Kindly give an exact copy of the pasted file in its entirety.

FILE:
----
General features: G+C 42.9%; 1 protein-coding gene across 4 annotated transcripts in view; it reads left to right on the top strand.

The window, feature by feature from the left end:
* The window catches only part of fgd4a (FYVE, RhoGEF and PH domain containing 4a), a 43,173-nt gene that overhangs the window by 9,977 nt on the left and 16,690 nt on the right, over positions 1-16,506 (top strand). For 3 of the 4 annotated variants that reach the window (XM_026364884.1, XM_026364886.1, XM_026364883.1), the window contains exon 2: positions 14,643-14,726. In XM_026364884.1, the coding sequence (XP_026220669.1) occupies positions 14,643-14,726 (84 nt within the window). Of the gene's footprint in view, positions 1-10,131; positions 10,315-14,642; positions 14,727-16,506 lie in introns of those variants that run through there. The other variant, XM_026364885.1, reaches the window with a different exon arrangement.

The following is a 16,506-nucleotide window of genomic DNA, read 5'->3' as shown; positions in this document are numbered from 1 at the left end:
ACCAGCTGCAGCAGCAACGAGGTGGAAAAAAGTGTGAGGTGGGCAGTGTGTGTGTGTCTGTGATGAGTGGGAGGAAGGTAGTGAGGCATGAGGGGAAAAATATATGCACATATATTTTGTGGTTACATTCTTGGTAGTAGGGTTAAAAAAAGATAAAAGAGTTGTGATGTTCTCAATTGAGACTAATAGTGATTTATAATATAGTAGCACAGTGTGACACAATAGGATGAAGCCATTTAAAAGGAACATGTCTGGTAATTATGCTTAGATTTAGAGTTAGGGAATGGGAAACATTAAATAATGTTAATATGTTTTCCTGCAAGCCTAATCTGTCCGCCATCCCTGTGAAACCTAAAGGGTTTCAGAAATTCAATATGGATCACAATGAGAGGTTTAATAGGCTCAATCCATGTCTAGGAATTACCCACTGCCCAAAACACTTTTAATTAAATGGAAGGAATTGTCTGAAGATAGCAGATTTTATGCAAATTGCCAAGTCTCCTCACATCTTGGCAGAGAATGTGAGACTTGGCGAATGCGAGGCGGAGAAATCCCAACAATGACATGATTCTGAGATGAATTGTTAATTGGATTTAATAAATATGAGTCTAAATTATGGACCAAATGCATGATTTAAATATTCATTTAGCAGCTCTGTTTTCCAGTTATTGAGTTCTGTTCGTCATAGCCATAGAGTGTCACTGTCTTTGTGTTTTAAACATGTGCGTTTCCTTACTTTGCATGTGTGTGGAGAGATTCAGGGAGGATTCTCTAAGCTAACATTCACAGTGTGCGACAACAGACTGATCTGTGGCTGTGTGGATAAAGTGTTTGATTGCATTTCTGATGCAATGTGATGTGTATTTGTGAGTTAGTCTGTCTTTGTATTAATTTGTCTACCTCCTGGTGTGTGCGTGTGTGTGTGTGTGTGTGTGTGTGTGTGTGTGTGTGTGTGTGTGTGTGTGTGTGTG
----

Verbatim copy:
General features: G+C 42.9%; 1 protein-coding gene across 4 annotated transcripts in view; it reads left to right on the top strand.

The window, feature by feature from the left end:
* The window catches only part of fgd4a (FYVE, RhoGEF and PH domain containing 4a), a 43,173-nt gene that overhangs the window by 9,977 nt on the left and 16,690 nt on the right, over positions 1-16,506 (top strand). For 3 of the 4 annotated variants that reach the window (XM_026364884.1, XM_026364886.1, XM_026364883.1), the window contains exon 2: positions 14,643-14,726. In XM_026364884.1, the coding sequence (XP_026220669.1) occupies positions 14,643-14,726 (84 nt within the window). Of the gene's footprint in view, positions 1-10,131; positions 10,315-14,642; positions 14,727-16,506 lie in introns of those variants that run through there. The other variant, XM_026364885.1, reaches the window with a different exon arrangement.

The following is a 16,506-nucleotide window of genomic DNA, read 5'->3' as shown; positions in this document are numbered from 1 at the left end:
ACCAGCTGCAGCAGCAACGAGGTGGAAAAAAGTGTGAGGTGGGCAGTGTGTGTGTGTCTGTGATGAGTGGGAGGAAGGTAGTGAGGCATGAGGGGAAAAATATATGCACATATATTTTGTGGTTACATTCTTGGTAGTAGGGTTAAAAAAAGATAAAAGAGTTGTGATGTTCTCAATTGAGACTAATAGTGATTTATAATATAGTAGCACAGTGTGACACAATAGGATGAAGCCATTTAAAAGGAACATGTCTGGTAATTATGCTTAGATTTAGAGTTAGGGAATGGGAAACATTAAATAATGTTAATATGTTTTCCTGCAAGCCTAATCTGTCCGCCATCCCTGTGAAACCTAAAGGGTTTCAGAAATTCAATATGGATCACAATGAGAGGTTTAATAGGCTCAATCCATGTCTAGGAATTACCCACTGCCCAAAACACTTTTAATTAAATGGAAGGAATTGTCTGAAGATAGCAGATTTTATGCAAATTGCCAAGTCTCCTCACATCTTGGCAGAGAATGTGAGACTTGGCGAATGCGAGGCGGAGAAATCCCAACAATGACATGATTCTGAGATGAATTGTTAATTGGATTTAATAAATATGAGTCTAAATTATGGACCAAATGCATGATTTAAATATTCATTTAGCAGCTCTGTTTTCCAGTTATTGAGTTCTGTTCGTCATAGCCATAGAGTGTCACTGTCTTTGTGTTTTAAACATGTGCGTTTCCTTACTTTGCATGTGTGTGGAGAGATTCAGGGAGGATTCTCTAAGCTAACATTCACAGTGTGCGACAACAGACTGATCTGTGGCTGTGTGGATAAAGTGTTTGATTGCATTTCTGATGCAATGTGATGTGTATTTGTGAGTTAGTCTGTCTTTGTATTAATTTGTCTACCTCCTGGTGTGTGCGTGTGTGTGTGTGTGTGTGTGTGTGTGTGTGTGTGTGTGTGTGTGTGTGTGTGTGTG